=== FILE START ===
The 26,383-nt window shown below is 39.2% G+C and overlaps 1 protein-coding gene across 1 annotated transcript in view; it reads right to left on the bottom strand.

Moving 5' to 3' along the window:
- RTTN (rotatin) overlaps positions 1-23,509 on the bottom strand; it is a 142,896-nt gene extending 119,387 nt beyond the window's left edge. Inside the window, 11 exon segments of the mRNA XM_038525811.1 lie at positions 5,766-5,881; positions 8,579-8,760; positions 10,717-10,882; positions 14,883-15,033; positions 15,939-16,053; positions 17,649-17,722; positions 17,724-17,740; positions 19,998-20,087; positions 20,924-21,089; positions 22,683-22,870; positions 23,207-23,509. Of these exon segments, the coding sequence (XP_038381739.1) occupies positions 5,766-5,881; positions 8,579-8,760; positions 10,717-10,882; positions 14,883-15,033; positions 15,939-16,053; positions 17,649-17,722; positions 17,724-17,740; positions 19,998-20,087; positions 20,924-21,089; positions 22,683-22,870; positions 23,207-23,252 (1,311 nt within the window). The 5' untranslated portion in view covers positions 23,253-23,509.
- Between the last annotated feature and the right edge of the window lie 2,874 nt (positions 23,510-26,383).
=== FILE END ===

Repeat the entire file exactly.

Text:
The 26,383-nt window shown below is 39.2% G+C and overlaps 1 protein-coding gene across 1 annotated transcript in view; it reads right to left on the bottom strand.

Moving 5' to 3' along the window:
- RTTN (rotatin) overlaps positions 1-23,509 on the bottom strand; it is a 142,896-nt gene extending 119,387 nt beyond the window's left edge. Inside the window, 11 exon segments of the mRNA XM_038525811.1 lie at positions 5,766-5,881; positions 8,579-8,760; positions 10,717-10,882; positions 14,883-15,033; positions 15,939-16,053; positions 17,649-17,722; positions 17,724-17,740; positions 19,998-20,087; positions 20,924-21,089; positions 22,683-22,870; positions 23,207-23,509. Of these exon segments, the coding sequence (XP_038381739.1) occupies positions 5,766-5,881; positions 8,579-8,760; positions 10,717-10,882; positions 14,883-15,033; positions 15,939-16,053; positions 17,649-17,722; positions 17,724-17,740; positions 19,998-20,087; positions 20,924-21,089; positions 22,683-22,870; positions 23,207-23,252 (1,311 nt within the window). The 5' untranslated portion in view covers positions 23,253-23,509.
- Between the last annotated feature and the right edge of the window lie 2,874 nt (positions 23,510-26,383).